Curricular revolutionary Diana Hartmann

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An educator of Italian descent, Diana Hartmann is spearheading a drive to introduce Italian-American history into grade and high school curricula across the state.

In this era of ever-expanding inclusion, Italian Americans have long been the odd community out. That may soon change in Illinois if Diana Hartmann has anything to do with it.

An educational administrator of Italian descent, Hartmann has watched as books about Italian and Italian-American history and culture have disappeared from the shelves of school libraries. Last fall, she took action to reverse the trend.

“I wanted to make sure that our contributions and experiences received the credit they were due,” says Hartmann, who was recently elected the regional superintendent of schools in McHenry County. “But I wanted to make sure we weren’t reinventing the wheel.”

A nationwide search led her to the New Jersey Italian Heritage Commission, which was empowered by the state legislature to create curricula for the teaching of Italian-American history at the grade and high school levels.

Operating under the aegis of the Joint Civic Committee of Italian Americans, Hartmann coordinated meetings between commission Chairman Robert DiBiase, JCCIA President Ron Onesti and New Jersey state officials. “In the end, they gifted the JCCIA their entire curriculum to post, distribute and use throughout Illinois,” Hartmann says. “It was remarkably gracious of them.”

Now, she’s working on behalf of the JCCIA along with State Rep. Anthony DeLuca to enact similar legislation in Illinois. Introduced as H.B. 5110, the Italian American History Act would open the door to the study of everything from ancient Rome to 20th-century Italian-American scientist Dr. Catherine DeAngelis.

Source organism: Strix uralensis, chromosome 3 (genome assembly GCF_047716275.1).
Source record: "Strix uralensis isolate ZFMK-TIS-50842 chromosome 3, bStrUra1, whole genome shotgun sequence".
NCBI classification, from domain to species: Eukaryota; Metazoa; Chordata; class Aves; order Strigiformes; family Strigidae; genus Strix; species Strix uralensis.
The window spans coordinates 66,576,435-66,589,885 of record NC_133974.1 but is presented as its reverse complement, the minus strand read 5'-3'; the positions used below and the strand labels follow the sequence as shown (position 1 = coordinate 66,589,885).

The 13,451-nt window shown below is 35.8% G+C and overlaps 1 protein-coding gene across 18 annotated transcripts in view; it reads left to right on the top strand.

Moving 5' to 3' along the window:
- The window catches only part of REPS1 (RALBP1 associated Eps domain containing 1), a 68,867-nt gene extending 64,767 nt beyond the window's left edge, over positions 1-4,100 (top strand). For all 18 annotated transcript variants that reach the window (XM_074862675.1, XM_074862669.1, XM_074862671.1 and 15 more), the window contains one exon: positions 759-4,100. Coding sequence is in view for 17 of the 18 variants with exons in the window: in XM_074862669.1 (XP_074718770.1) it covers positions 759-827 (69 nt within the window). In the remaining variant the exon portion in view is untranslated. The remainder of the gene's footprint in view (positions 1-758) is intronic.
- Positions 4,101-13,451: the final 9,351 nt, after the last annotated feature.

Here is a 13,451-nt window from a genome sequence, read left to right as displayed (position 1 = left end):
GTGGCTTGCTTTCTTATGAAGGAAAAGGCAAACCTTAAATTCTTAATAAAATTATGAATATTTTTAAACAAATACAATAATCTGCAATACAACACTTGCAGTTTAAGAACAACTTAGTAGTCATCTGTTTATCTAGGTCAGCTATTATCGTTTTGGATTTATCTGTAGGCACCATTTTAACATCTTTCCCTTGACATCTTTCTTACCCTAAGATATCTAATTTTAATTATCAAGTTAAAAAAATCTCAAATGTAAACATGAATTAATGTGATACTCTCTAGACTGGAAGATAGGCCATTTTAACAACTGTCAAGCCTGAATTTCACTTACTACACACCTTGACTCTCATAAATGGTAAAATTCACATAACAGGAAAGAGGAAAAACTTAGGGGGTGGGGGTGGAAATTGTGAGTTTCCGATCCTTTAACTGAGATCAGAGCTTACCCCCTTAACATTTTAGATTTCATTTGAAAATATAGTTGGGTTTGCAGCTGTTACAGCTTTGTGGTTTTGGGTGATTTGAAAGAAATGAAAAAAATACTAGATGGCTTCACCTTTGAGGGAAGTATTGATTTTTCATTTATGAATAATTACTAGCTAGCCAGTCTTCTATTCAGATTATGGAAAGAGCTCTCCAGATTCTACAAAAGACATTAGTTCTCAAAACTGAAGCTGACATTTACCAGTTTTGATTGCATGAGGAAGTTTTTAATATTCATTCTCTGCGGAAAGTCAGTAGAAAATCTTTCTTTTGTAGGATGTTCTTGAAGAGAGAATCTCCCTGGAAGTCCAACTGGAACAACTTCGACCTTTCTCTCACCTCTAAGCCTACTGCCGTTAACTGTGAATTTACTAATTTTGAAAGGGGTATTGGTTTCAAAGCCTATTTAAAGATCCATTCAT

Hartmann recently spoke with Fra Noi about the road she’s traveled to get to this pivot point and the role the community can play in completing the journey.

Fra Noi: First, a little about you. Why did you decide to go into education?

Hartmann: It wasn’t my first career. I graduated college with a bachelor’s in economics and went into business management. The funny thing was that, from a young age, I was always tutoring or teaching in some capacity. Eventually, I understood that I wanted to be more about serving people than just making money. I went back to school to get a master’s in secondary education and kept going to earn an additional master’s in educational leadership, educational specialist degree, which is a practitioner’s doctorate.

Fra Noi: Why did you pursue an administrative path?